What metal detector

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What metal detector

Post by Wendyf » 25 Jul 2015, 07:06

I'm thinking of getting a metal detector and don't know where to start looking. I need something that's straightforward to use and lightweight but not just a toy, I hope to use it for some of our history society investigations!
I know Ian has some experience of metal detecting....any advice?

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Re: What metal detector

Post by Tizer » 25 Jul 2015, 09:01

I think there was some discussion about detectors on OG in the past but I searched and couldn't find anything much. Perhaps it was on the old site. There are several forums on the Web. But like you, I would ask Ian first!

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Re: What metal detector

Post by Wendyf » 25 Jul 2015, 09:51

I'm sure it was on the old site Tiz. In fact I remember offering my field for Ian to come and do some detectoring in. I've been having a look on various forums but thought I would ask Ian before making any decisions. :grin:

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Re: What metal detector

Post by PanBiker » 25 Jul 2015, 09:59

You have opened a can of worms here Wendy and a lot really does depend on what you want to use it for and the types of ground that you may be searching. The range of metal detectors available is staggering, models run from very basic up to professional prospecting models that cost into the thousands. You will find a lot of models in the £200 to £800 bracket. All effectively do the same job but with greatly varying degrees of complexity and facilities.

A bit of homework would be required on current models, many of the sites that specialise in detector sales will also have secondhand models that may be interesting. There is a very healthy market in second hand machines, as technology advances some folk simply have to possess the latest model with more functions bells or whistles consequently there a lots of second user machines around Most dealers will have lists of second hand machines.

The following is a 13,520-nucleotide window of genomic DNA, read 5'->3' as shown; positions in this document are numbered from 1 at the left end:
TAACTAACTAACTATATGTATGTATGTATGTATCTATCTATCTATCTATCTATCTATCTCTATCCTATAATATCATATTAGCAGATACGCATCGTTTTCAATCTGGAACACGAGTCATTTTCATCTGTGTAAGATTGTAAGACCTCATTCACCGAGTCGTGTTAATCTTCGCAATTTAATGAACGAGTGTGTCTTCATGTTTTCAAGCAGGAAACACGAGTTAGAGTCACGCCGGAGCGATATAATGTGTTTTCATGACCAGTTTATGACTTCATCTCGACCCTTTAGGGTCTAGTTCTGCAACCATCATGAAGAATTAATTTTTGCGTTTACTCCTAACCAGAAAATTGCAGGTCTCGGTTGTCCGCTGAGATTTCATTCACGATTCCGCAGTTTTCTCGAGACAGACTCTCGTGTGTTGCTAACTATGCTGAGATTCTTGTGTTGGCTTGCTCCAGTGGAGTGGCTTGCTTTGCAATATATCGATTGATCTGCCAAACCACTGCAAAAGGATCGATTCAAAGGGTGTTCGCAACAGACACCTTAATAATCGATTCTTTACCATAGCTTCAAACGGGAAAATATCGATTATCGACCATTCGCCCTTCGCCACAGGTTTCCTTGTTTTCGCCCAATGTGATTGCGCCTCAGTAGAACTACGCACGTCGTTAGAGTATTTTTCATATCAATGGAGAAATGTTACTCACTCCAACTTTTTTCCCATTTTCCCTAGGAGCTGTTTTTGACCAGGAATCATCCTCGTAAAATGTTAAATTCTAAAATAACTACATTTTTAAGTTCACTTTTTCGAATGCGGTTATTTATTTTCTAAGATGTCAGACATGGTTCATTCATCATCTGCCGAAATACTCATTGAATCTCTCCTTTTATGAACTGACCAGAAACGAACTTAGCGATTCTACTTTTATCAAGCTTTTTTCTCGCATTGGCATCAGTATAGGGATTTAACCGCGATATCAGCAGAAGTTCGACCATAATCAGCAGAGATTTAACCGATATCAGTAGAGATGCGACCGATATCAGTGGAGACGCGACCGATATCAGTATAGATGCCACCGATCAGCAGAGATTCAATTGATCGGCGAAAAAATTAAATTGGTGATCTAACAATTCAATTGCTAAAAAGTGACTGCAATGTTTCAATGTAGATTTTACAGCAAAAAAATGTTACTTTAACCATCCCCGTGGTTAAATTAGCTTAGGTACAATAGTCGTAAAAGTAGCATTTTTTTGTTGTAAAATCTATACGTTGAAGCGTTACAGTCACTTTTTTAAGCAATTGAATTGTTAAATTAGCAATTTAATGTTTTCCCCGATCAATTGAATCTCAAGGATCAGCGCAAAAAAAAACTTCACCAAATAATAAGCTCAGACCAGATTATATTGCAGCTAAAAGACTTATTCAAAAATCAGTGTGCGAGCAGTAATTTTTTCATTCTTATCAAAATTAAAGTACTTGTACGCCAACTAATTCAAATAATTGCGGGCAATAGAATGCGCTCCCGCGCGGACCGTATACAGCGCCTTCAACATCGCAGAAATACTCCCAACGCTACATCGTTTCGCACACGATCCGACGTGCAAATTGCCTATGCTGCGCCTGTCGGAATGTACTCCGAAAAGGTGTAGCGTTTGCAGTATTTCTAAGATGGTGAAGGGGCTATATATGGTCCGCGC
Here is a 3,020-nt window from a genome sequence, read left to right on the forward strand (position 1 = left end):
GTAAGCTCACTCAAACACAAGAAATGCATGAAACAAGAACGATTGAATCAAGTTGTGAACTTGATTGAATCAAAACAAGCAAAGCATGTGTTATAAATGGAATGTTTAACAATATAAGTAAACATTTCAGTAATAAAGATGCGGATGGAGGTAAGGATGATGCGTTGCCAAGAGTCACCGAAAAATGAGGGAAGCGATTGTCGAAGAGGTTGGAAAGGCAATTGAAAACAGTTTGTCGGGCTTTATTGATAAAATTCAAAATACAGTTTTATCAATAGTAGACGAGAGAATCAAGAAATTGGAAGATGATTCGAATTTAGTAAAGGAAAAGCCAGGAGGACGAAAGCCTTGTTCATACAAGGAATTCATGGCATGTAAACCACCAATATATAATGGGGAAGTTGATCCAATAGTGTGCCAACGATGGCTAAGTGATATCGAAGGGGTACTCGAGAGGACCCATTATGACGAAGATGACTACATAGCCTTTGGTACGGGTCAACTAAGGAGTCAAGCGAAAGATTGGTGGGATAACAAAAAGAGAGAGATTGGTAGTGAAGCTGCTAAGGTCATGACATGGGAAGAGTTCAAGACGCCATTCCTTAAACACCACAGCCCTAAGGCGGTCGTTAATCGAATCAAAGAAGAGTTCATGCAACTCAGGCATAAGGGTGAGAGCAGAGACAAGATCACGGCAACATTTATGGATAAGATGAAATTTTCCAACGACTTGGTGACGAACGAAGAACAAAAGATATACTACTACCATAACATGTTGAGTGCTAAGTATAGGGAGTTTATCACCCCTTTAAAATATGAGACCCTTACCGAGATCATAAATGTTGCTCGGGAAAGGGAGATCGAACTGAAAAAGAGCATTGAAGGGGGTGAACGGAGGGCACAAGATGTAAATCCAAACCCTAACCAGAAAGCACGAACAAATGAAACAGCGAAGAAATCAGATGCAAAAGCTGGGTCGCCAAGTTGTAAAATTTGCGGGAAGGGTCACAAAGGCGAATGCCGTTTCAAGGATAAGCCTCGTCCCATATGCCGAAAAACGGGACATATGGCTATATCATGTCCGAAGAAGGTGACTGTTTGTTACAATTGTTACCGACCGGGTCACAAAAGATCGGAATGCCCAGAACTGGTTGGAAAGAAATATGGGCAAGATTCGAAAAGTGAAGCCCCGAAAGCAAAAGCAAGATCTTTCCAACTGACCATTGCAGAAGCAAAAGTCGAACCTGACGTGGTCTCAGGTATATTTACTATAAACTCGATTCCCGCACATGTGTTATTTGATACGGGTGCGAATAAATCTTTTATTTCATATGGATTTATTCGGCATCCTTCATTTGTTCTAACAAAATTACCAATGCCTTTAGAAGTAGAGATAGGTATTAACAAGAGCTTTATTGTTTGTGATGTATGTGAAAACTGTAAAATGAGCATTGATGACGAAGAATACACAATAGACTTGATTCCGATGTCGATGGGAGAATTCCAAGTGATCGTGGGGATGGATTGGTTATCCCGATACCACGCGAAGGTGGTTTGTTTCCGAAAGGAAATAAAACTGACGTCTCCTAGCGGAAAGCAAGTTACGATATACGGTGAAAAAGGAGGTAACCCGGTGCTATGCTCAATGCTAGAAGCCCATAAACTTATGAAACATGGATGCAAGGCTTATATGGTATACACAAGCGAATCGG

A starting point, have a browse on Joann Allen which is one of the largest distributors of detectors.

You should also be aware that it is a very good idea to carry third party liability insurance before you start digging holes in the ground. You must have permission from whoever owns the land in order to detect and you must also avail yourself of land that is under countryside stewardship or various other government funded land management schemes which may exclude detecting. You can get the coverage quite easily via the NCMD.

Have a look also at the reporting initiative for finds the Portable Antiquities Scheme, you should be aware of the ramifications for contextual reporting if anything interesting turns up.

I still have my detector and if you want to have a go at some point that would not be a problem. We could give it whirl on your bit of field that you mentioned.

Lots to think about, I will help if I can Wendy, have a browse round and post back in here with any questions.
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Re: What metal detector

Post by Wendyf » 25 Jul 2015, 10:27

Thanks Ian, I will have a good look around. The Deeptech Vista Mini seems to be one that's recommended for beginners, I like the look of the simple controls!

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Re: What metal detector

Post by PanBiker » 25 Jul 2015, 12:14

Not come across that one before Wendy but just had a look and and from what I can see its a single frequency motion detector. It looks to be an all metal detector with simple discrimination features. It will search silently and use a simple threshold setting for rejecting unwanted signals. You can have a go with mine which operates on a similar principle to get a feel for the operation if you wish.

There are quite few other brands and models in this price bracket as well. Up to a point, the more you pay, the more technology you get, not necessarily more complicated but maybe a bit more discriminatory with the ability to indicate the type of metal before you dig.